White-nose syndrome spreading in Wisconsin bats
MADISON – Winter surveillance in 2014-15 for white-nose syndrome in bats has been completed, with 75 bat hibernacula visited for disease surveillance throughout Wisconsin.
In total, 14 sites in eight counties have been confirmed with either the disease-causing fungus or white-nose syndrome. Bats at sites in Grant, Crawford, Richland, Door and Dane county have tested positive for white-nose syndrome, while the fungus known to cause the disease has been confirmed at sites in Iowa, Dodge and Lafayette counties.
White-nose syndrome has spread to four additional counties from 2014 to 2015.
The original point of infection in Grant County has experienced an overall population reduction of 70 percent from pre-WNS estimates. At this time, this is the only affected location with a noticeable difference in population resulting from white-nose syndrome.
Although winter hibernation is over, the Wisconsin Department of Natural Resources will continue to review public reports and respond to wildlife mortality events in order to monitor the health of Wisconsin’s bat population.
White-nose syndrome is a deadly bat disease that, among other things, can cause bats to frequently wake from hibernation – this can deplete energy reserves and lead to starvation and dehydration, or death due to exposure before the end of winter. The syndrome was first detected in Wisconsin in Grant County in March 2014, and does not affect people or other animal groups.
Next steps in ongoing efforts to save bats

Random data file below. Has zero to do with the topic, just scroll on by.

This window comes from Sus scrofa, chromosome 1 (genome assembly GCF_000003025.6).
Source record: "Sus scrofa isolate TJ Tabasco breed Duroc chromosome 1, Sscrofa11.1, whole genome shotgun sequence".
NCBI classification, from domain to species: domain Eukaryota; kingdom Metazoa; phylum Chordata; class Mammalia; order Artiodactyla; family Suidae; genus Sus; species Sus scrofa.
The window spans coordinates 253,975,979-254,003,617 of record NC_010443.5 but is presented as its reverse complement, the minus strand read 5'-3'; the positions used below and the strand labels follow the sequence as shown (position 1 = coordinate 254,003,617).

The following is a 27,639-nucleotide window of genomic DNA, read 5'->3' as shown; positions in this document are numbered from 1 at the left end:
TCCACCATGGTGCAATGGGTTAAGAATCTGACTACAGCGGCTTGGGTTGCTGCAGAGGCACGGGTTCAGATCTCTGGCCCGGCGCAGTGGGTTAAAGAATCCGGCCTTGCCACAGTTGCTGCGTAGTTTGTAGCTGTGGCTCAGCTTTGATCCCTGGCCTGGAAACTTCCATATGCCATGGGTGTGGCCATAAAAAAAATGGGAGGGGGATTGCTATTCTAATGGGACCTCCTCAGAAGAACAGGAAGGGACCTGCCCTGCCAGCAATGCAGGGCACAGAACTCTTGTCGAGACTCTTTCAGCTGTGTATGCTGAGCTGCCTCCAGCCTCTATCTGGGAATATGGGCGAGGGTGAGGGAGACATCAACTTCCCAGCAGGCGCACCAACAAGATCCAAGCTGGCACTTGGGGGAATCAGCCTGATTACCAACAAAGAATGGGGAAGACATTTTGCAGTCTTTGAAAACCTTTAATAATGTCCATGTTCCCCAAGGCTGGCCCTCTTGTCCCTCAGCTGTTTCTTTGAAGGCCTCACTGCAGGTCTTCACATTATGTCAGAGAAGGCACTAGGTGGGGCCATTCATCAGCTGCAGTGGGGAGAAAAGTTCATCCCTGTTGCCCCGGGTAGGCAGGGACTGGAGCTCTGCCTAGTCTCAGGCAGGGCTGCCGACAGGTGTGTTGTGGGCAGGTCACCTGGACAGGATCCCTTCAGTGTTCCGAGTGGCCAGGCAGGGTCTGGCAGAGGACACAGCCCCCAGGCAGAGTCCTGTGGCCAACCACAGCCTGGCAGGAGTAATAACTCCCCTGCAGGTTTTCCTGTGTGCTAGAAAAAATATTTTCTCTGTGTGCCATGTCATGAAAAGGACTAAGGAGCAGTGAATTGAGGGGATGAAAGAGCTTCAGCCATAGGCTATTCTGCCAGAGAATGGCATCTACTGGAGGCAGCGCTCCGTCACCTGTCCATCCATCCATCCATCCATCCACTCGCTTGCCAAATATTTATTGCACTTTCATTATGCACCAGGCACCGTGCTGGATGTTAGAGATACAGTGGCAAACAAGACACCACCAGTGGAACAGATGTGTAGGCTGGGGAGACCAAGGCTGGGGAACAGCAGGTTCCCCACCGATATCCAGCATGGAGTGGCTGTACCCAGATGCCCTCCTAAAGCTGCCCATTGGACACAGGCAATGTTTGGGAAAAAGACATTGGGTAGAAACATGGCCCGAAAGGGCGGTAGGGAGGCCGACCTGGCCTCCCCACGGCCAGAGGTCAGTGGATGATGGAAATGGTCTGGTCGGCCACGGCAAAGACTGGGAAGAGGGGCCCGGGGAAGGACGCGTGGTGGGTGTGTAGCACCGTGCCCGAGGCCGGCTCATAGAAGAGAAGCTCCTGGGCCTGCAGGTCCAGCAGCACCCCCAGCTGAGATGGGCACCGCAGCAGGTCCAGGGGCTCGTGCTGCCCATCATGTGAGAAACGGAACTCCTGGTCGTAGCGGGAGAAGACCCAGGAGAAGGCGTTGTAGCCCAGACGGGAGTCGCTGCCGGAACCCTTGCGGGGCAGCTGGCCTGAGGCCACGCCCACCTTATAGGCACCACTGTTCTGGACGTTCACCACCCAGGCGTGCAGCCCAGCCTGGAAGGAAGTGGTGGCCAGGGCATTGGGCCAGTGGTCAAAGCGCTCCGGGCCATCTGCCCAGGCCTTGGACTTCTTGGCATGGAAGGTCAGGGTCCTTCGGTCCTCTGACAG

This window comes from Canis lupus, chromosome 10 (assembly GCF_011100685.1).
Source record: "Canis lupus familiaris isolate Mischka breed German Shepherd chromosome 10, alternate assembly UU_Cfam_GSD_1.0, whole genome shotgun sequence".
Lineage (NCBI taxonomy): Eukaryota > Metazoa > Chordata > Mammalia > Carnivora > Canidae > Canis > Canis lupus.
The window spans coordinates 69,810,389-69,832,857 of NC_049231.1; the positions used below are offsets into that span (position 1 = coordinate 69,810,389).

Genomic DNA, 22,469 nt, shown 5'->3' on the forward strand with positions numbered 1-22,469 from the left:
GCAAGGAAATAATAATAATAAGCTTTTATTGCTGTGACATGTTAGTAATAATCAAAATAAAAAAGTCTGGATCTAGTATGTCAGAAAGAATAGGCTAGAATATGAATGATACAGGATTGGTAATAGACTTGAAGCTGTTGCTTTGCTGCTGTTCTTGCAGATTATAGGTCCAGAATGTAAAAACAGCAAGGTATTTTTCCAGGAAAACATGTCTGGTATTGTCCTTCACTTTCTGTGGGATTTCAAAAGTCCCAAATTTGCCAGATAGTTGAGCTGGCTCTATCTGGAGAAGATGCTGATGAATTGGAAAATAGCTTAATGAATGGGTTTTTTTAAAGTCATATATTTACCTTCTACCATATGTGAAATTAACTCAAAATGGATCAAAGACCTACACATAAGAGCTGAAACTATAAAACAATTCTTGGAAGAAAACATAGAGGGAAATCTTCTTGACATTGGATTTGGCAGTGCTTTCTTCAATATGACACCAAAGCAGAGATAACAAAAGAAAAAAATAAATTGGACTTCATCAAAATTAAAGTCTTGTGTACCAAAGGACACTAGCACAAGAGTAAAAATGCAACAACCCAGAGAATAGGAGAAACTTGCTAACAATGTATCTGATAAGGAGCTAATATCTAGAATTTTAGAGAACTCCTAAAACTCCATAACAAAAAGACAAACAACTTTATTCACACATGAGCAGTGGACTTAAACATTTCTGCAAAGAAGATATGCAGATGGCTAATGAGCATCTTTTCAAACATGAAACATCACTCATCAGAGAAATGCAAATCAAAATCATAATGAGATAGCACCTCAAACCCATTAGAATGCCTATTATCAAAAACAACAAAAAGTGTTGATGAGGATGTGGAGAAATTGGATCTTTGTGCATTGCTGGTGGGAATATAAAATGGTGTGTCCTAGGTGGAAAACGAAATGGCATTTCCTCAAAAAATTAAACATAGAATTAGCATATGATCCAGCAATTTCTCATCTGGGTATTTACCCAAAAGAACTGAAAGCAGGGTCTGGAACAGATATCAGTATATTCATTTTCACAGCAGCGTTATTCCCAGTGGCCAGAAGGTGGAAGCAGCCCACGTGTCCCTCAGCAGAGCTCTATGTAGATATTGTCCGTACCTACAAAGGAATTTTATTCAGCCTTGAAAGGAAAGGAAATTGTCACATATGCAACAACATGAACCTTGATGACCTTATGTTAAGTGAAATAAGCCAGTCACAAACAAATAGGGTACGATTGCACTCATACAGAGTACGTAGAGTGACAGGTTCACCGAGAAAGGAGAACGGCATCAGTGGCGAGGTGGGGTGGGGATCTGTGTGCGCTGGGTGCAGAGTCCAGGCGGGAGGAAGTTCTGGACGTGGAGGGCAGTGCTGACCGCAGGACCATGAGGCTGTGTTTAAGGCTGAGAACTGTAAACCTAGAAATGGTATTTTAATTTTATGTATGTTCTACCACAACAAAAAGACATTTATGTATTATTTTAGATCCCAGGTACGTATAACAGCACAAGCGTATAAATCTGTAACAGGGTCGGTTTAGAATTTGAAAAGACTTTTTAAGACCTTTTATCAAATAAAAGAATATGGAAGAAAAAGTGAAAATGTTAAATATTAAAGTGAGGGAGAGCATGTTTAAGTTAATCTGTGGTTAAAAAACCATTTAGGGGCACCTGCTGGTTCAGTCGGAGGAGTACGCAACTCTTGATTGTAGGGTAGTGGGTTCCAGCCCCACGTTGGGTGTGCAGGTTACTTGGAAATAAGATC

Efforts to control the human-assisted transmission of the fungus remain in place, including strict decontamination requirements for researchers and cavers, and efforts to educate commercial cave and mine visitors to help ensure they do not transport the fungus to other caves or mines. Every hibernaculum owner who allows visitors to their site has a white-nose syndrome plan in place.
The department has been actively exploring effective management strategies and continues to monitor bat populations and conduct research to fill information gaps. Through two Wisconsin Bat Program citizen-based monitoring projects (exit DNR), volunteers are helping to gather crucial data on bat population trends.
How citizens can help, including reporting sick or dead bats
Wisconsin citizens can help by continuing to avoid disturbing bats, especially during hibernation. It is important to remember that visitors to caves and mines could potentially transfer the fungus between sites, regardless of whether bats use the site for hibernation. If you are planning to visit a cave or mine, be sure to check with cave owners and follow white-nose syndrome procedures in place at any specific site.
People who observe sick or dead bats, especially between October and March, are encouraged to report them to DNR. A reporting form and instructions for how to safely collect carcasses of dead bats can be found on the department’s Wisconsin Bat Program (exit DNR) website.